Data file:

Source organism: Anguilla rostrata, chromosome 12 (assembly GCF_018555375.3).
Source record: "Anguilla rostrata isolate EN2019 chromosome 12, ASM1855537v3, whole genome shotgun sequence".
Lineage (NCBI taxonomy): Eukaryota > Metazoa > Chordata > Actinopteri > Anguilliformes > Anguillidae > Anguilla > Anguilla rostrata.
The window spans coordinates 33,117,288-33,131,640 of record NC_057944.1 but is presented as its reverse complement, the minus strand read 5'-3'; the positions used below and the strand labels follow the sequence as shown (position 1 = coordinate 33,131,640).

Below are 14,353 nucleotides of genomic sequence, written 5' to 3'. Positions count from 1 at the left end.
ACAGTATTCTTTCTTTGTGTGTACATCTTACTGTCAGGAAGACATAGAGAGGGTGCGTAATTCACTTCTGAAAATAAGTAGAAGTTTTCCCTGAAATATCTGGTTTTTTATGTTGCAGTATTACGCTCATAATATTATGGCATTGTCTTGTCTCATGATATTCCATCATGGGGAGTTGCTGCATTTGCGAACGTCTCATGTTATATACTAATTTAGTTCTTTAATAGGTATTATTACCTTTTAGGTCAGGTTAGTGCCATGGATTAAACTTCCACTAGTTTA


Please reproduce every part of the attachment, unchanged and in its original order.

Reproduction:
Source organism: Anguilla rostrata, chromosome 12 (assembly GCF_018555375.3).
Source record: "Anguilla rostrata isolate EN2019 chromosome 12, ASM1855537v3, whole genome shotgun sequence".
Lineage (NCBI taxonomy): Eukaryota > Metazoa > Chordata > Actinopteri > Anguilliformes > Anguillidae > Anguilla > Anguilla rostrata.
The window spans coordinates 33,117,288-33,131,640 of record NC_057944.1 but is presented as its reverse complement, the minus strand read 5'-3'; the positions used below and the strand labels follow the sequence as shown (position 1 = coordinate 33,131,640).

Below are 14,353 nucleotides of genomic sequence, written 5' to 3'. Positions count from 1 at the left end.
ACAGTATTCTTTCTTTGTGTGTACATCTTACTGTCAGGAAGACATAGAGAGGGTGCGTAATTCACTTCTGAAAATAAGTAGAAGTTTTCCCTGAAATATCTGGTTTTTTATGTTGCAGTATTACGCTCATAATATTATGGCATTGTCTTGTCTCATGATATTCCATCATGGGGAGTTGCTGCATTTGCGAACGTCTCATGTTATATACTAATTTAGTTCTTTAATAGGTATTATTACCTTTTAGGTCAGGTTAGTGCCATGGATTAAACTTCCACTAGTTTA